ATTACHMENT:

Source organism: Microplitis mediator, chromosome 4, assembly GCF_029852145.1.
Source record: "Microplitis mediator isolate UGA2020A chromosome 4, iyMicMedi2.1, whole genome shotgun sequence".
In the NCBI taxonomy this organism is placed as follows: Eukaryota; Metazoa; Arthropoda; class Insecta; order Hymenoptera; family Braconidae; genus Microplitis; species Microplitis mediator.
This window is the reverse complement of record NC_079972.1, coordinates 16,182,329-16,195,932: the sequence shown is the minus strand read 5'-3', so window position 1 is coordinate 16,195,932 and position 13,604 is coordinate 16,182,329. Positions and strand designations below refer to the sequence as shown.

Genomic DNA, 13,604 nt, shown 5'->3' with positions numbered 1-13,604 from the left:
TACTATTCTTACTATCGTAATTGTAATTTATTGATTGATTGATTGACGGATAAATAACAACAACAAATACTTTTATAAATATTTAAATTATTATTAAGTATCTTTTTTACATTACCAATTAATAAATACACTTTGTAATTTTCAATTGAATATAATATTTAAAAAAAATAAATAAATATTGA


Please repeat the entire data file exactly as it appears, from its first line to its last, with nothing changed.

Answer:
Source organism: Microplitis mediator, chromosome 4, assembly GCF_029852145.1.
Source record: "Microplitis mediator isolate UGA2020A chromosome 4, iyMicMedi2.1, whole genome shotgun sequence".
In the NCBI taxonomy this organism is placed as follows: Eukaryota; Metazoa; Arthropoda; class Insecta; order Hymenoptera; family Braconidae; genus Microplitis; species Microplitis mediator.
This window is the reverse complement of record NC_079972.1, coordinates 16,182,329-16,195,932: the sequence shown is the minus strand read 5'-3', so window position 1 is coordinate 16,195,932 and position 13,604 is coordinate 16,182,329. Positions and strand designations below refer to the sequence as shown.

Genomic DNA, 13,604 nt, shown 5'->3' with positions numbered 1-13,604 from the left:
TACTATTCTTACTATCGTAATTGTAATTTATTGATTGATTGATTGACGGATAAATAACAACAACAAATACTTTTATAAATATTTAAATTATTATTAAGTATCTTTTTTACATTACCAATTAATAAATACACTTTGTAATTTTCAATTGAATATAATATTTAAAAAAAATAAATAAATATTGA